W3C home > Mailing lists > Public > ietf-http-wg@w3.org > January to March 2012

Re: Rechartering HTTPbis

From: Willy Tarreau <w@1wt.eu>
Date: Thu, 26 Jan 2012 13:49:19 +0100
To: Adrien de Croy <adrien@qbik.com>
Cc: Poul-Henning Kamp <phk@phk.freebsd.dk>, Amos Jeffries <squid3@treenet.co.nz>, ietf-http-wg@w3.org
Message-ID: <20120126124919.GE8887@1wt.eu>
Hi Adrien,

On Fri, Jan 27, 2012 at 01:14:11AM +1300, Adrien de Croy wrote:
> re signalling an abort.
> My proposal for progress 
> notifications was intended to address exactly this issue.  It's safer to 
> send status updates than it is to send actual unscanned entity data.  
> However, in the absense of support for update notifications (e.g. with 
> 103 status or similar), then you have to send unscanned data.

I've already thought about this too, including by sending 100 which is
supposed to be harmless.

> This is an enormous hideous gaping security hole, and browser vendors 
> make it worse by their behaviour (or lack thereof) when a transfer is 
> aborted (by closing, currently our only option).  In short they do 
> nothing, and let you execute the unscanned file.

If the file is truncated, it should not be rendered/delivered/executed
or whatever.

> So, if you're sending chunked to a client, and you decide you need to 
> abort the connection, we need a way to signal to the client that it 
> should discard what it has received.

Then you need some out-of-band to do this. One again, closed connections
appear anywhere in the stream for a wide range of reasons. Too large MSS
which does not pass via some gateways, IPS dropping some packets due to
false positive matches, temporary lack of connectivity (wifi/wimax/3g/sat)
etc... The issues happen at the network level in the middle of data, so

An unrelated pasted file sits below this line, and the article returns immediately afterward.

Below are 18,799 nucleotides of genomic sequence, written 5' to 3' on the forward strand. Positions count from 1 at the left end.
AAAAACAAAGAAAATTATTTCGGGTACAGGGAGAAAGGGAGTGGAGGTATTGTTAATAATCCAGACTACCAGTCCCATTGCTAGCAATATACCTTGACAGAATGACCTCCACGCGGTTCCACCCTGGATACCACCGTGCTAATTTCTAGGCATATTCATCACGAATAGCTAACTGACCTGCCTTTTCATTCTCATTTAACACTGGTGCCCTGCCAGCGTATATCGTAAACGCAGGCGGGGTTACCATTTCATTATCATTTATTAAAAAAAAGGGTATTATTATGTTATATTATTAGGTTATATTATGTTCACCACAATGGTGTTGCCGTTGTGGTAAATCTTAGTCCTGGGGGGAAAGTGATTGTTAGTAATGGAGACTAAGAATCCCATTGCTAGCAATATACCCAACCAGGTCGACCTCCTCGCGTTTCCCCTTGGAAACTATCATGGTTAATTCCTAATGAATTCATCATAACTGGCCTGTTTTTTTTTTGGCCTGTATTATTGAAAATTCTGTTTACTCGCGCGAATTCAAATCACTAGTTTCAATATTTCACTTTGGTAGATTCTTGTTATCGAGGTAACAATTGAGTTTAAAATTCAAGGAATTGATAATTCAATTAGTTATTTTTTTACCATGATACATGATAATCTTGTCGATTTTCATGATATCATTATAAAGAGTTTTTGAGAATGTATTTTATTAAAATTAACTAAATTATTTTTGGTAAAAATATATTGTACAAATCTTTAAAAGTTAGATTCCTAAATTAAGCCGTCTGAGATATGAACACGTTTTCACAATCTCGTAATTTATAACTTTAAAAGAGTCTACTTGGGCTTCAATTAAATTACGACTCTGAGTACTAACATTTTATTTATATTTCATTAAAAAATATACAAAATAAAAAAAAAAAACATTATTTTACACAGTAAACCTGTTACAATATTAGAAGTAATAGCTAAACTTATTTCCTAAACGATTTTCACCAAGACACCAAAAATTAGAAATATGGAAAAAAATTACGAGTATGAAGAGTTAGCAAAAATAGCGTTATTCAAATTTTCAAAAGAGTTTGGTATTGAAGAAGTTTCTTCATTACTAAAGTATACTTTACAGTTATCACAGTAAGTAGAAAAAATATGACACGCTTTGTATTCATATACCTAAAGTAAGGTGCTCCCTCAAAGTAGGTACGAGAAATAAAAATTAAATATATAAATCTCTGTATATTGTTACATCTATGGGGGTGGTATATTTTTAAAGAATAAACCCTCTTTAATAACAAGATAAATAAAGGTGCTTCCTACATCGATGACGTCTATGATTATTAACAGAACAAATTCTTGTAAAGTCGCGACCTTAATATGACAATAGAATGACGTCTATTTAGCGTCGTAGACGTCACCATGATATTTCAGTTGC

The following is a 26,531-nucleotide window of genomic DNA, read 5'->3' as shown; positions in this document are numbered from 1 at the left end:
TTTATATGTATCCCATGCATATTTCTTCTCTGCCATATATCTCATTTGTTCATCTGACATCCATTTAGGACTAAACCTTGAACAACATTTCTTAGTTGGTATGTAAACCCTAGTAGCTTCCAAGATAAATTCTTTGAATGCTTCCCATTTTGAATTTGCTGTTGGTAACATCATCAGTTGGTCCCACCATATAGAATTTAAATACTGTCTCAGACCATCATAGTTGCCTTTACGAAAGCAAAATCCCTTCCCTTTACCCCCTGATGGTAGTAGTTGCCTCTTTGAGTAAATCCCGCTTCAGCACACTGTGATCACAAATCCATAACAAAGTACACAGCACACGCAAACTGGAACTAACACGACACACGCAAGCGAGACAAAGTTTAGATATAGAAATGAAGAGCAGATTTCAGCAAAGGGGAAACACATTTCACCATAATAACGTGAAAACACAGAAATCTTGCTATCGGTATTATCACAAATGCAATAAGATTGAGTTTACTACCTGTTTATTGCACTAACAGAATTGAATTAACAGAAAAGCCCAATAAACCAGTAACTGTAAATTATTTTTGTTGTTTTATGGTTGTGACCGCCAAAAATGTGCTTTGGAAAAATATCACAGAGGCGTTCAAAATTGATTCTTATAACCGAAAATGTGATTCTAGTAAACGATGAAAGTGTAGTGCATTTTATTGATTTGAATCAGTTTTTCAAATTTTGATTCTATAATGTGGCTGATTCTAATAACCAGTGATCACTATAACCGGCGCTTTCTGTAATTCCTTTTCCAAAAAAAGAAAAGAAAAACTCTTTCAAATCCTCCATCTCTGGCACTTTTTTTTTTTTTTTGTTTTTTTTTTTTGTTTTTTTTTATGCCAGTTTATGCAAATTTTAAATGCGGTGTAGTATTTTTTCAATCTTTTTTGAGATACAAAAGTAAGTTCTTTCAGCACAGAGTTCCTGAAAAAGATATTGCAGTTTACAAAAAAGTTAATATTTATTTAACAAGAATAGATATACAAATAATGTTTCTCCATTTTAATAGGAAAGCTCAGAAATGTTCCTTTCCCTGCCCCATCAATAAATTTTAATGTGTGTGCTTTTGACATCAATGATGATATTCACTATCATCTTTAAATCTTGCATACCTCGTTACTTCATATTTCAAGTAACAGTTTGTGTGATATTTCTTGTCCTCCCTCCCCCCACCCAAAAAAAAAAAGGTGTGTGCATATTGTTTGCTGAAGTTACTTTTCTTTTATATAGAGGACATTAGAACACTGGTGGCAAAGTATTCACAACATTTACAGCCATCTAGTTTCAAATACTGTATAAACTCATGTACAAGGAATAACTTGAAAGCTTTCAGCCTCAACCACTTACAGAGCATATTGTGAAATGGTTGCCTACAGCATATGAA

whatever you'd send would be interpreted as part of the missing data
unless you can send it on a chunk boundary.

Imagine this simple scenario :

  +------+    +-------+        | ~ ~ ~ ~ ~ ~ |      +-----+
  | user |----| proxy |--------+   WIMAX     +------| ISP |
  +------+    +-------+       /|\           /|\     +-----+

Lack of connectivity between the proxy and ISP in the middle of a transfer
can only be detected by the proxy which has no way to report that within
the data stream to the user without padding the current chunk.

In fact, it could. We could decide that the X last bytes before a close
are *always* a status report. Still there will be a number of places where
this rule will not be applicable (mainly TCP relays, NAT gateways emitting
RSTs, ...) and this could cause much more confusion than today.

I really fail to get why we have a problem right now because chunking makes
it safe to know that you received the last chunk or that the connection was

> Unless all browser vendors (except Opera at last check) change their 
> behaviour to warn of an aborted transfer (for what reason they have no 
> clue) then it's an ongoing problem.  But even then they are still 
> guessing as to why it was aborted.  Was it a network timeout, someone 
> tripped over an ethernet cable etc etc?  In the absence of real 
> information, a client is probably just going to retry to get the rest.

I agree but most often either this info cannot technically be communicated
because the component responsible for the close does not talk the protocol,
or it will not be communicated for a variety of administrative reasons.

Probably we should work on defining better fallbacks for error conditions.

> Why make clients guess when we can make it deterministic?  A simple 
> final status code on the final chunk could signal that the transfer was 
> aborted, and give a decent reason along with it to drum it into the 
> client that they really should discard the entity and not just try to 
> fetch the rest of it.

Provided that we can advertise a chunk. This is the point I'm trying to
make. Until the current chunk is not complete, you cannot advertise a
new one.

Received on Thursday, 26 January 2012 12:49:58 UTC

This archive was generated by hypermail 2.3.1 : Tuesday, 1 March 2016 11:11:00 UTC